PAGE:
Known as the Mexicable, the 3-mile, $90 million gondola system opened to great fanfare in late 2016, an ambitious effort to improve public transportation in this suburb of more than 1.6 million. Initially met with some doubts, it has since provided more than 5.5 million rides, with about 20,000 passenger trips on a typical weekday. It has also drawn praise for giving low-income workers better access to public transportation.More information at the Boston Globe, because Boston is considering a similar system.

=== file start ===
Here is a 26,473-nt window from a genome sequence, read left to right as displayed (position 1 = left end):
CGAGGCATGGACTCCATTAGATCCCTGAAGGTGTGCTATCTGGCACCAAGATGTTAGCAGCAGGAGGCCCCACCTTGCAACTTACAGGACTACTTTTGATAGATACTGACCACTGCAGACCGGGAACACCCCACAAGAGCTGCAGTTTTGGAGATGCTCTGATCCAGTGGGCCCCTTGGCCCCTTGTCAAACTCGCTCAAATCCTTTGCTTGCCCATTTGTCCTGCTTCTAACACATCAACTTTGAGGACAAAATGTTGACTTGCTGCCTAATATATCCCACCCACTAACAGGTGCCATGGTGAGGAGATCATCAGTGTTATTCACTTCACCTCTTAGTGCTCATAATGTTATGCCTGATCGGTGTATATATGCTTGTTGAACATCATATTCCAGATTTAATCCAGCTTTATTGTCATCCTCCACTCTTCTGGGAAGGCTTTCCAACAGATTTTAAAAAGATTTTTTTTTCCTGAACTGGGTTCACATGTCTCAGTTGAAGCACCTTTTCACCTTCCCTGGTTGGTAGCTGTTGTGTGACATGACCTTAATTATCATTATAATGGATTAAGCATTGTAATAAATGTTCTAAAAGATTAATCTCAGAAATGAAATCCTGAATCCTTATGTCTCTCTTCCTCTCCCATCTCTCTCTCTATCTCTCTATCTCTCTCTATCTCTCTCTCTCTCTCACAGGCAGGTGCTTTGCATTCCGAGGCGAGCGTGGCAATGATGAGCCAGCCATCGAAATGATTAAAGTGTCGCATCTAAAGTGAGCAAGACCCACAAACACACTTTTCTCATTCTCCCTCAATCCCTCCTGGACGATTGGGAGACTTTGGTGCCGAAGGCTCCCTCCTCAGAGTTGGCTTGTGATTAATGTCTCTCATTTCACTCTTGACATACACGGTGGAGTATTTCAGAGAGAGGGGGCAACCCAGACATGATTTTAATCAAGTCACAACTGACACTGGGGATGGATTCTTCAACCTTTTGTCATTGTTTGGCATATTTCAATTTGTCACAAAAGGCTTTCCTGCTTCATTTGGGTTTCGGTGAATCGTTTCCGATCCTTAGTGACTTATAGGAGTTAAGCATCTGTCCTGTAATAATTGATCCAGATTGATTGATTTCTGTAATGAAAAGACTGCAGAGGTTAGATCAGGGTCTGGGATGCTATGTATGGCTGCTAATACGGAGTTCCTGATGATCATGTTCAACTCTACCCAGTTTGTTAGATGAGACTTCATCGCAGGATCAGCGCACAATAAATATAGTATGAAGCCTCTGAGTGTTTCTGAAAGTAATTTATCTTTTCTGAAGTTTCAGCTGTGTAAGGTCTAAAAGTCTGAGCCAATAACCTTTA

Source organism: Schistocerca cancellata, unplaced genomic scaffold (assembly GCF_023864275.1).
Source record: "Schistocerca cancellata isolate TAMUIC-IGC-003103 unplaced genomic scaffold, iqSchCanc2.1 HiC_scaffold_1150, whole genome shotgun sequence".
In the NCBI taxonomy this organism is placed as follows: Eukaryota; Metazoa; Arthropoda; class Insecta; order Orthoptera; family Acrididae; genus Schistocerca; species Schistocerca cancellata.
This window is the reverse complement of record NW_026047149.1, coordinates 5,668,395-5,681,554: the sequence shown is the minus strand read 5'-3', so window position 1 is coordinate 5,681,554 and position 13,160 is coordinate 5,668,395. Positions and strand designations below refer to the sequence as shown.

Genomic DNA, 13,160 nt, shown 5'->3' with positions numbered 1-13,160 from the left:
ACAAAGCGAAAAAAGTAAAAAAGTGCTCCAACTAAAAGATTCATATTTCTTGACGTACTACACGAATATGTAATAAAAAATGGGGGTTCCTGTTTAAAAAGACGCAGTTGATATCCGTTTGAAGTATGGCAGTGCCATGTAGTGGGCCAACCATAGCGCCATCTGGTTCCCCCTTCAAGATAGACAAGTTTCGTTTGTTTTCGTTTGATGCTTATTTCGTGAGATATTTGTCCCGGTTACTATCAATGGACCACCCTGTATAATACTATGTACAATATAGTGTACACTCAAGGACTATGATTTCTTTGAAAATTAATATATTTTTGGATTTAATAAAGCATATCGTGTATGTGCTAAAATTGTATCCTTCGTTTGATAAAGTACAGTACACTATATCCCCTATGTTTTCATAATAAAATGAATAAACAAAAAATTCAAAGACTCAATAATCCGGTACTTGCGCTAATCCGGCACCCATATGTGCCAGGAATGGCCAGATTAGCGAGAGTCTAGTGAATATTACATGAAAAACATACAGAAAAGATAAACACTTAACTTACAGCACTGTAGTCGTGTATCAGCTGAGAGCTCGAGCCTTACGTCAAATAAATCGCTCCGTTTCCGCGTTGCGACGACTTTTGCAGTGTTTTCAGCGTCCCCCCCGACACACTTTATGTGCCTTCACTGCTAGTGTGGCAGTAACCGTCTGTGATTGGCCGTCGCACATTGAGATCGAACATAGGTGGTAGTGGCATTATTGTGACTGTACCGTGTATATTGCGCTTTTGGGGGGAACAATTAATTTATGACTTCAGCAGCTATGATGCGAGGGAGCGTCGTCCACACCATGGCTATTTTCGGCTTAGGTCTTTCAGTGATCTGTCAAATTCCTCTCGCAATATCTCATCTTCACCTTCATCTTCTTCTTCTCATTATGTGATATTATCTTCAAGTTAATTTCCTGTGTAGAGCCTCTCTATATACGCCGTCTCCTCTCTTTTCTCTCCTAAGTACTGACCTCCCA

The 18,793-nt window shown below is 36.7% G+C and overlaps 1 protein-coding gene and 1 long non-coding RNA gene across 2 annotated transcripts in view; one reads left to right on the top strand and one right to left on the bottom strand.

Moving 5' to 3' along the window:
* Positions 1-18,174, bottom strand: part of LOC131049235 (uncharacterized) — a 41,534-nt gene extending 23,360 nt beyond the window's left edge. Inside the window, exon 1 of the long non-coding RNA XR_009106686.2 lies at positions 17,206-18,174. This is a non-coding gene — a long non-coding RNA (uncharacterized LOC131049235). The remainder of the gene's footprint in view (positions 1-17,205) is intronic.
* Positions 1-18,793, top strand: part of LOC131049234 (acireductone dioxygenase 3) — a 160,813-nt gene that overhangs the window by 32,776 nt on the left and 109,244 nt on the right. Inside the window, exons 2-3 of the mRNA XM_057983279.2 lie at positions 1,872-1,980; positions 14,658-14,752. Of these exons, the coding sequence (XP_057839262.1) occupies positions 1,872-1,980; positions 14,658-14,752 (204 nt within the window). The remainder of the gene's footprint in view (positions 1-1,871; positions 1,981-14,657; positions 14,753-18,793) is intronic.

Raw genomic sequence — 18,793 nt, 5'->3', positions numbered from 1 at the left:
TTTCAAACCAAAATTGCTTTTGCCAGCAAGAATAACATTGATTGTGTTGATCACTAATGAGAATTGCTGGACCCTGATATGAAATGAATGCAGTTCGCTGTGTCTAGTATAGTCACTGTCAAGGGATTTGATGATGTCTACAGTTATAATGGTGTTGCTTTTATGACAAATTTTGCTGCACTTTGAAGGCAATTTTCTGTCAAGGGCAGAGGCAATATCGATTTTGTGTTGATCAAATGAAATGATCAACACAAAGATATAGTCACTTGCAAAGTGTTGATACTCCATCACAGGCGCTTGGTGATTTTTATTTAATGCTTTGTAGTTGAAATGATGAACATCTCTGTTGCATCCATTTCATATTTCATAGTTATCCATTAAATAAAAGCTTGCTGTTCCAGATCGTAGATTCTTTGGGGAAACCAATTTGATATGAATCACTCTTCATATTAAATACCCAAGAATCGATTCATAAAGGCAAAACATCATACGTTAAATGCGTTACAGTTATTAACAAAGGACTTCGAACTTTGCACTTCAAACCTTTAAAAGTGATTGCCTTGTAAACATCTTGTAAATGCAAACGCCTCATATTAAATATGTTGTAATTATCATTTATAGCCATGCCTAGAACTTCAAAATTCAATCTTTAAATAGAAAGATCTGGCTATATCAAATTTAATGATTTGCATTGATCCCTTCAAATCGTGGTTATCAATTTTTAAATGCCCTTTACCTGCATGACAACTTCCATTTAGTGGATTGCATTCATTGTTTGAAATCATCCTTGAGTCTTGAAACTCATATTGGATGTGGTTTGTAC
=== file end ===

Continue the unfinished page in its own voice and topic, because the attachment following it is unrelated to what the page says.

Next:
“They didn’t have enough roads to relieve the traffic,” said Victor Jasso, who directs the Mexicable. “There was no space for expanding the roadway. Making [bus-only lanes] was impossible. And building a subway? Also not a chance.”
That’s a marked departure from how gondolas have historically been used: climbing steep hills, as in Portland, Ore.; crossing bodies of water, like the Roosevelt Island Tram in New York City; or giving tourists a new perspective on a city, as they do in London.